Mattis backs women in combat, NATO alliance

Retired Gen. James Mattis listens to opening statements during his secretary of defense confirmation hearing on Capitol Hill, Jan. 11, 2017.


By TRAVIS J. TRITTEN | STARS AND STRIPES Published: January 12, 2017

WASHINGTON — Retired Marine Corps Gen. James Mattis told the Senate on Thursday that he has no plans to review policies allowing women to serve in combat roles if he is confirmed as defense secretary.

Mattis, 66, was grilled by members of the Senate Armed Services Committee during a confirmation hearing about his past comments that questioned whether integrated military service could be successful. The retired general said Thursday that he would follow the Pentagon policy changes made in December 2015 that allow women into combat occupational specialties, after years of front-line duty in other positions.

“I have no plan to oppose women in any aspect of our military,” Mattis said.

President-elect Donald Trump, who picked Mattis last month as his defense secretary, has suggested he might press the Pentagon to abandon combat integration after his repeated criticism of “political correctness” harming the military.

The Armed Services Committee on Thursday voted to give Mattis, who retired in 2013, a rare exemption from law that requires any defense secretary to be out of the military for at least seven years. The full Senate was expected to vote this month on his confirmation and clear the way for Mattis to take over the Pentagon when Trump takes office Jan. 20.

Sen. Kirsten Gillibrand, D-N.Y., questioned Mattis about his 2015 comment that mixing men and women in combat could create sexual desires and has not been successful at any time in history.

“Have you changed your view on this issue?” said Gillibrand, who had threatened to oppose the needed waiver that will allow Mattis to be confirmed.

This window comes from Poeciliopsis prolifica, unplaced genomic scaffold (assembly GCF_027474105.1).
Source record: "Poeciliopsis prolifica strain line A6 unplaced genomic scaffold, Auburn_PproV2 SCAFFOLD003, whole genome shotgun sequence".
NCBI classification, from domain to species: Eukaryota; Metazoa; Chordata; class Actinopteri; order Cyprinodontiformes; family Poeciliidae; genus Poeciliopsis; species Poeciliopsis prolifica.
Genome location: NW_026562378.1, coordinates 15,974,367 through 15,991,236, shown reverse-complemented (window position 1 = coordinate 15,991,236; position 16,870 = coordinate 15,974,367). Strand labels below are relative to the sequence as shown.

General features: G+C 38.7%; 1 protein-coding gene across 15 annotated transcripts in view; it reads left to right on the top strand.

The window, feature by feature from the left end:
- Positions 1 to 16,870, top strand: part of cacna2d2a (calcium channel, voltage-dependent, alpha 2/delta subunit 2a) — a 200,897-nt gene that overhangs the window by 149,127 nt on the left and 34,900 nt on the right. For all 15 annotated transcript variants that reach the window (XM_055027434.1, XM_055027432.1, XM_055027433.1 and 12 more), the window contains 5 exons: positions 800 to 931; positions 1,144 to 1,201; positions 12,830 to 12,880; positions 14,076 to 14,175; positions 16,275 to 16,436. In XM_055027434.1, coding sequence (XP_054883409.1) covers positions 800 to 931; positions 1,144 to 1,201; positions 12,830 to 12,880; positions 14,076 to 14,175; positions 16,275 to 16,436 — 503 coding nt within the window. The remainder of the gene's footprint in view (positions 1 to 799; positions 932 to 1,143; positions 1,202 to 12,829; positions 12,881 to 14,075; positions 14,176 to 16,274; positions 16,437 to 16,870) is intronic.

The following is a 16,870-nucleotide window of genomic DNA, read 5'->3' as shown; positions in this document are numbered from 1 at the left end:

Mattis said he was retired and not planning to return to government service when he made the comments, and that he would follow policy changes that have been made if confirmed.

“If someone brings me a problem, I will look at it but I am not coming in looking for problems,” he said.

Meanwhile, Mattis said he supports the “strongest possible relationship” with the NATO alliance. That appeared to distance him from Trump, who has suggested the agreement with Europe allies might be outdated and the United States might not come to the aid of member states if they do not contribute enough money to defense.

“NATO from my perspective, and I served once as the NATO alliance supreme allied commander, is the most successful military alliance in modern world history, maybe ever,” Mattis said.

The general could be the first career military officer to lead the Pentagon in about 70 years if he is approved this month by the full Senate.

Mattis, who is known for his intellect, colorful quotes and willingness to speak truth to power, had a four-decade career in the Marine Corps leading infantry troops in multiple wars and last served as commander of U.S. Central Command, which oversees military operations in the Middle East.

But Mattis recent military service requires Congress pass an exemption to law designed to ensure civilians maintain control of the armed forces. The issue of civilian control has roiled some Democrats, who fear a waiver could erode what is a bedrock principle of U.S. government.

The only other exemption granted since the creation of the Defense Department was given in the early 1950s to Gen. George Marshall, who served as the Army chief of staff during World War II and was an architect of postwar reconstruction in Europe.

The full Senate was set for a possible vote on the waiver Thursday afternoon and the House was also slated to begin its consideration.

Twitter: @Travis_Tritten

Retired Gen. James Mattis talks with Senate Armed Services Committee Chairman Sen. John McCain, R-Ariz., before Mattis's secretary of defense confirmation hearing on Capitol Hill, Jan. 12, 2017.